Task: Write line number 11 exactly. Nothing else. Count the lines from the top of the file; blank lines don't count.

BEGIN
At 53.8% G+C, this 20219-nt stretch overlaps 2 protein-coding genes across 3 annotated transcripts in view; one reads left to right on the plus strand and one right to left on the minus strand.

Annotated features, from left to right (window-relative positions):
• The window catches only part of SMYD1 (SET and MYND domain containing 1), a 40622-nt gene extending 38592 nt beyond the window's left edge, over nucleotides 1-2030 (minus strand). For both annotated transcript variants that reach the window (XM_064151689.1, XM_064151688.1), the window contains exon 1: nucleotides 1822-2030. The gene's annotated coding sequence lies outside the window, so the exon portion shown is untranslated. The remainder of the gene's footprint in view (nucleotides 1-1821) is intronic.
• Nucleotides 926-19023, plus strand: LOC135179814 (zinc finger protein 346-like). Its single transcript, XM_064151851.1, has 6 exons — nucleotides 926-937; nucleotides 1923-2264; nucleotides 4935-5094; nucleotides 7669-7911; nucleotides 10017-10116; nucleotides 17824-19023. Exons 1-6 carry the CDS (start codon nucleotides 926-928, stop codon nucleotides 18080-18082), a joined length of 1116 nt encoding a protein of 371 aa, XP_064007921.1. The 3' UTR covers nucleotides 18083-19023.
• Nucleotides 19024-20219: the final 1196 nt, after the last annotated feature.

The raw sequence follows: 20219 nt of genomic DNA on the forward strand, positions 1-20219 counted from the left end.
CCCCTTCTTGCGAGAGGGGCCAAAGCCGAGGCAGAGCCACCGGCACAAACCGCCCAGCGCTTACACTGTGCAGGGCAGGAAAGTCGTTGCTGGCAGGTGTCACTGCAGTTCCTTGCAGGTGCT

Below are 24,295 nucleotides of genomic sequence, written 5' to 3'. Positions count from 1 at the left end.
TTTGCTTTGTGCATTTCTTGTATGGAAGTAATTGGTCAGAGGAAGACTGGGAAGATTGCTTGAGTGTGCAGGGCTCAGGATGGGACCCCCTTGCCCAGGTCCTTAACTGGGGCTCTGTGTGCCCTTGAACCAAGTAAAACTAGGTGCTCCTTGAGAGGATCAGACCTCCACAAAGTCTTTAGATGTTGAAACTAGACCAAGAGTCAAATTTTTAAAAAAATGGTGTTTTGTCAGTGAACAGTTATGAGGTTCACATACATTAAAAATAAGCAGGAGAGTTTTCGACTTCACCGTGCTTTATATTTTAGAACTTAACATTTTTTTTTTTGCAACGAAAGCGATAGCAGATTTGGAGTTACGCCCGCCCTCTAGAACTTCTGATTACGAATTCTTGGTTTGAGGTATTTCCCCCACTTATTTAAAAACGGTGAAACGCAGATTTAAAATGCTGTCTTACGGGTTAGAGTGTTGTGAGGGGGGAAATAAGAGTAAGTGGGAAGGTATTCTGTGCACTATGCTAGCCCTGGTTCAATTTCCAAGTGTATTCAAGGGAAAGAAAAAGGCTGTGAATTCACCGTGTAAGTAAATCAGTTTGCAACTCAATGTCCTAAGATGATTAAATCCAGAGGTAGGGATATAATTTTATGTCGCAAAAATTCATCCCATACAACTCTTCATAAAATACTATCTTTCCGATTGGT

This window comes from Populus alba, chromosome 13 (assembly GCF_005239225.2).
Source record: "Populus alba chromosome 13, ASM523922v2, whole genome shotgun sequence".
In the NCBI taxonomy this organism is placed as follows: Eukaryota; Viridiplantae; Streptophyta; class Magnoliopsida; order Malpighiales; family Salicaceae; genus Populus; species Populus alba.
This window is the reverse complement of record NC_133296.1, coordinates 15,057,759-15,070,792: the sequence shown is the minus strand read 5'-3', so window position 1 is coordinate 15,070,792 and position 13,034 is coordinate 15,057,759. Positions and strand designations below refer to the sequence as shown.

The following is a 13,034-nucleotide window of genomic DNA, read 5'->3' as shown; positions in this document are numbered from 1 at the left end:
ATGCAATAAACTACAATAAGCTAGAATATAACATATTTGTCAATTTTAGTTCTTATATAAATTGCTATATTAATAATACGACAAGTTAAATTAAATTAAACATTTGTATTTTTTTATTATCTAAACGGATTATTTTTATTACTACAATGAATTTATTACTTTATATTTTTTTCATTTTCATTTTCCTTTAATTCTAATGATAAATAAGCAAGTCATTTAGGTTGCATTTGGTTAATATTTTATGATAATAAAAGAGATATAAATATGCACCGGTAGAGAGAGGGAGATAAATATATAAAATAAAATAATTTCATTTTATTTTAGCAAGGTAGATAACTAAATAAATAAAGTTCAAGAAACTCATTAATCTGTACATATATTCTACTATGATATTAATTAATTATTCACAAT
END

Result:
Source record: "Populus alba chromosome 13, ASM523922v2, whole genome shotgun sequence".